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Pecto-Intercostal Fascial Block in Cardiac Surgical Patients
How to cite this article: Magoon R, Jose J, Kaushal B. Pecto-intercostal fascial block in cardiac surgical patients. J Card Crit Care TSS 2023;7:100-1.
Despite an ever-growing motivation towards minimal invasion in cardiac surgery, the majority of open-heart surgery continues to employ a median sternotomy incision which results in significant acute postoperative pain with subsequently enhanced predisposition to persistent post-sternotomy pain (PSP).[1-3]
Ultrasound (USG)-guided pecto-intercostal fascial block (PIFB) has been recently proposed to effectively manage the median sternotomy pain wherein García Simón and Fajardo Perez suggest a decreased risk of major complications (including, vascular injury and pneumothorax) with PIFB as opposed to the transversus thoracis muscle plane block.[1-4]
We often perform a bilateral PIFB for our cardiac surgical patients undergoing median sternotomy, mostly after induction of general anesthesia. With the patient in a supine position, a high-frequency L 12–3 MHz linear USG probe (EPIQ7C, PHILIPS, Holland) is placed 2–3 cm lateral to the corresponding sternal edge in the 4th intercostal space [Figure 1a]. Using a 21-gauge ×100 mm Stimuplex A block needle (B. Braun, Melsungen, Germany), an in-plane approach is employed to reach the target PIFB between the pectoralis major and external intercostal muscles [Figure 1b]. Following hydro-dissection with saline to confirm the desired plane for local anesthetic (LA) injection [Figure 1c], 20 mL of dilute concentrations of 0.25–0.3% ropivacaine is injected on each side, which tends to be within the safe limits of the LA dose as per the body weight of the patient.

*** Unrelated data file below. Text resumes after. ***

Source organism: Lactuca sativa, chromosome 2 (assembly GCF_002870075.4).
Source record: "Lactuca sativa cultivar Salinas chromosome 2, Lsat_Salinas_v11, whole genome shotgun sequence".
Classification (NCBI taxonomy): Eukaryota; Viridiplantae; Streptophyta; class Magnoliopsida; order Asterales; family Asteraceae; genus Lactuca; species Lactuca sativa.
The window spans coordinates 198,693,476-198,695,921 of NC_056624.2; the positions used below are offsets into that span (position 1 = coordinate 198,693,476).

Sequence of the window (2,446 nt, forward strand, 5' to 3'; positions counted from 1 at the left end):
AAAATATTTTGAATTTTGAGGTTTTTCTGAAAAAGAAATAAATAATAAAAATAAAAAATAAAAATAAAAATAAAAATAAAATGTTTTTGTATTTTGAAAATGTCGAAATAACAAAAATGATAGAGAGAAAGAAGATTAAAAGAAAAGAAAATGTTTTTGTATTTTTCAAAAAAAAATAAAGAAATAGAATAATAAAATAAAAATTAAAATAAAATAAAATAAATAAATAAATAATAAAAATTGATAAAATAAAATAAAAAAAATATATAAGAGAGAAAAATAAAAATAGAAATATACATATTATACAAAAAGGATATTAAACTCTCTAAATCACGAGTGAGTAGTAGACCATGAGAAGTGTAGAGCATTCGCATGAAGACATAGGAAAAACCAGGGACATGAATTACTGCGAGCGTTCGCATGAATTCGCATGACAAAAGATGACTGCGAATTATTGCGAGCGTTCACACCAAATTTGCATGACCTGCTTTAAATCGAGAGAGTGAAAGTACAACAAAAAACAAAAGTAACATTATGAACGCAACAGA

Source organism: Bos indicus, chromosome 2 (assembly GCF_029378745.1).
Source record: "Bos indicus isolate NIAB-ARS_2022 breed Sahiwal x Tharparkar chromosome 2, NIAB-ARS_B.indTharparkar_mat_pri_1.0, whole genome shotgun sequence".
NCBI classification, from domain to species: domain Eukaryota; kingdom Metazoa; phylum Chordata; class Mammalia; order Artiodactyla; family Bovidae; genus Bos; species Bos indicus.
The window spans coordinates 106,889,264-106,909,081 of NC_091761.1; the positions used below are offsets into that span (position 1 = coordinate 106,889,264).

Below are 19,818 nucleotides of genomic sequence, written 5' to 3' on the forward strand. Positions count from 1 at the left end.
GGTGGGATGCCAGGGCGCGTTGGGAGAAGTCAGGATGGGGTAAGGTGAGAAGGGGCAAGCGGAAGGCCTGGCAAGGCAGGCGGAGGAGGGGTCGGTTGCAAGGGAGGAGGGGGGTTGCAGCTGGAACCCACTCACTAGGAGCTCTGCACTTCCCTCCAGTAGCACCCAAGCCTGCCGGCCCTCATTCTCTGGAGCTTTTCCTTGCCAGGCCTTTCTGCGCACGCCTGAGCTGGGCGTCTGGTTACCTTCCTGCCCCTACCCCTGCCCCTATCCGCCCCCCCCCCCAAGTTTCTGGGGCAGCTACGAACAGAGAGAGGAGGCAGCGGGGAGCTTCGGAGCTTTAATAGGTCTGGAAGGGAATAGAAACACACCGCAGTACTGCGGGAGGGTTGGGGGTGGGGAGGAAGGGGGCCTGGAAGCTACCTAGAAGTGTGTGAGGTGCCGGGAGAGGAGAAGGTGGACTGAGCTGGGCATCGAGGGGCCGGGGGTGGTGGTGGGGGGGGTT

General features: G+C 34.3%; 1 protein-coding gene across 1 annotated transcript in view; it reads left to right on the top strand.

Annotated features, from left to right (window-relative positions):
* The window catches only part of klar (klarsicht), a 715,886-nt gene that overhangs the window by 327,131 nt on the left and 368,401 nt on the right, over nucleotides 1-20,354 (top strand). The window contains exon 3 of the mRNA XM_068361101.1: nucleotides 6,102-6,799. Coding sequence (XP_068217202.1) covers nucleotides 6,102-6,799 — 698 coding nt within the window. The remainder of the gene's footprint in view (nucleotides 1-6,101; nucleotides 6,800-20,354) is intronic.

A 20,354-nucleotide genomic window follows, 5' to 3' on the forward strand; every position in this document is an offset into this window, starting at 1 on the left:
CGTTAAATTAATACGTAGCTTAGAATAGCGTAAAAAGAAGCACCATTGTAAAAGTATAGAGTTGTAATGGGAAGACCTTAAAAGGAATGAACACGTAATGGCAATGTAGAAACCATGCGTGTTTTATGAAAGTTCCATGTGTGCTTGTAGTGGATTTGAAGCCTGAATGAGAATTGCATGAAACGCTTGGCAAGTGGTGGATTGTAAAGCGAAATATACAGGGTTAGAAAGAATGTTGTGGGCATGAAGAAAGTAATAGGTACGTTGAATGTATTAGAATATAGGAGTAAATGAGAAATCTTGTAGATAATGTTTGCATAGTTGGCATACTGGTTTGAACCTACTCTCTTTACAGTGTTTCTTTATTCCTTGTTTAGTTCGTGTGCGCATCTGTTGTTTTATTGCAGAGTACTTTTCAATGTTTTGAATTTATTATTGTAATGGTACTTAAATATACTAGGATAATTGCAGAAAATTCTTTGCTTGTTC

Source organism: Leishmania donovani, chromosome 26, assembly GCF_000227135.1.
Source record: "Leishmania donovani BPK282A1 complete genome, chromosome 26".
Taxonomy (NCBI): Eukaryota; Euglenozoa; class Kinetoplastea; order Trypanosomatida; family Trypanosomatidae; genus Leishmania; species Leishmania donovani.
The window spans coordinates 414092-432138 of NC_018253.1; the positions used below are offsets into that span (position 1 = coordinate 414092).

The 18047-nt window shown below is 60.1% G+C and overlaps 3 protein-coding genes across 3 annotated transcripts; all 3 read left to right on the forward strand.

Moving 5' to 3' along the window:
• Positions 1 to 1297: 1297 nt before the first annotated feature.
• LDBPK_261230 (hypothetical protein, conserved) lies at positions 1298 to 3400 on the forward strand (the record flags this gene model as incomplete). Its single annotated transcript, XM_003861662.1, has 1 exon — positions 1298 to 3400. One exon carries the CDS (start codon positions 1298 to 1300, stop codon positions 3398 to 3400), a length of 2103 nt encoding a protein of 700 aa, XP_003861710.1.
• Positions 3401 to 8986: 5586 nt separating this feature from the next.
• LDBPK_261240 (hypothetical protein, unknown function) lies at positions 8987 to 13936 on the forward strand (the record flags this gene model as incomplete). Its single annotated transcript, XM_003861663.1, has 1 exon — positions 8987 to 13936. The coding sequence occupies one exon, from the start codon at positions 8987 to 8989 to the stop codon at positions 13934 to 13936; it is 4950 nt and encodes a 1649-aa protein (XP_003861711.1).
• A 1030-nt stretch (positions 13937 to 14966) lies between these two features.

Meanwhile, we practice a single-injection PIFB (akin to research groups like Wang et al.) and rely on the LA spread visualized under USG-guidance, independent researchers also employ 2–3-injection PIFB technique equally dividing the LA volumes accordingly.[1,3]
Nonetheless, recent literature on the efficacy-safety of PIFB is encouraging wherein one can achieve adequate post-sternotomy pain relief with an acceptable degree of opioid-sparing closely governed by institutional analgesic practices.[1-5]
Interestingly, Sahoo et al. report a seminal use of PIFB in a 63-year-old lady suffering from severe persistent PSP following coronary artery bypass grafting, propounding the role of the former in chronic pain settings as well.
Declaration of patient consent
Patient’s consent not required as there are no patients in this study.
Conflicts of interest
There are no conflicts of interest.
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